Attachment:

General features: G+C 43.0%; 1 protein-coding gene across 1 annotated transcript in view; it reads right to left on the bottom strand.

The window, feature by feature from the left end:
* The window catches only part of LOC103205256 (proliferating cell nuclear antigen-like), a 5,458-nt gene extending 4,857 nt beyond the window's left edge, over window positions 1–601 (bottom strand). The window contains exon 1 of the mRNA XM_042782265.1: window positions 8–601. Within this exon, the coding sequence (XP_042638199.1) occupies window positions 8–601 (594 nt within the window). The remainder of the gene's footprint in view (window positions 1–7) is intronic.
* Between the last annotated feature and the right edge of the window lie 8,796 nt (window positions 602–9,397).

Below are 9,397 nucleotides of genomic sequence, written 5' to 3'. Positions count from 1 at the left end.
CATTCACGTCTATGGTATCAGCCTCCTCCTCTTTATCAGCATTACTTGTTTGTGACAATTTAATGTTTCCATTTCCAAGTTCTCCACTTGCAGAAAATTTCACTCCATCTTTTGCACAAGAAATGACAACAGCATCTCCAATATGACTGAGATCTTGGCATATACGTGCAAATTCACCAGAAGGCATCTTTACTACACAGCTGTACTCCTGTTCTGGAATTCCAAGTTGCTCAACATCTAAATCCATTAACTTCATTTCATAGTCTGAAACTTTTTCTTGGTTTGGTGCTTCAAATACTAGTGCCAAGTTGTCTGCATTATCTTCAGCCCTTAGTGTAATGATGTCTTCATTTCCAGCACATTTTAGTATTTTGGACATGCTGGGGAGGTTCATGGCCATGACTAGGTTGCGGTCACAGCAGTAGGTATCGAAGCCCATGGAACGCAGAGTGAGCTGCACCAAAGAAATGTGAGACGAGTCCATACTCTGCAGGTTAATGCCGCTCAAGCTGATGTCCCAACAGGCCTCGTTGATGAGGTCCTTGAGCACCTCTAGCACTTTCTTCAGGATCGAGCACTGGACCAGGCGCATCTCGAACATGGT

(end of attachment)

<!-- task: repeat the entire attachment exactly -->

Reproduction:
General features: G+C 43.0%; 1 protein-coding gene across 1 annotated transcript in view; it reads right to left on the bottom strand.

The window, feature by feature from the left end:
* The window catches only part of LOC103205256 (proliferating cell nuclear antigen-like), a 5,458-nt gene extending 4,857 nt beyond the window's left edge, over window positions 1–601 (bottom strand). The window contains exon 1 of the mRNA XM_042782265.1: window positions 8–601. Within this exon, the coding sequence (XP_042638199.1) occupies window positions 8–601 (594 nt within the window). The remainder of the gene's footprint in view (window positions 1–7) is intronic.
* Between the last annotated feature and the right edge of the window lie 8,796 nt (window positions 602–9,397).

Below are 9,397 nucleotides of genomic sequence, written 5' to 3'. Positions count from 1 at the left end.
CATTCACGTCTATGGTATCAGCCTCCTCCTCTTTATCAGCATTACTTGTTTGTGACAATTTAATGTTTCCATTTCCAAGTTCTCCACTTGCAGAAAATTTCACTCCATCTTTTGCACAAGAAATGACAACAGCATCTCCAATATGACTGAGATCTTGGCATATACGTGCAAATTCACCAGAAGGCATCTTTACTACACAGCTGTACTCCTGTTCTGGAATTCCAAGTTGCTCAACATCTAAATCCATTAACTTCATTTCATAGTCTGAAACTTTTTCTTGGTTTGGTGCTTCAAATACTAGTGCCAAGTTGTCTGCATTATCTTCAGCCCTTAGTGTAATGATGTCTTCATTTCCAGCACATTTTAGTATTTTGGACATGCTGGGGAGGTTCATGGCCATGACTAGGTTGCGGTCACAGCAGTAGGTATCGAAGCCCATGGAACGCAGAGTGAGCTGCACCAAAGAAATGTGAGACGAGTCCATACTCTGCAGGTTAATGCCGCTCAAGCTGATGTCCCAACAGGCCTCGTTGATGAGGTCCTTGAGCACCTCTAGCACTTTCTTCAGGATCGAGCACTGGACCAGGCGCATCTCGAACATGGT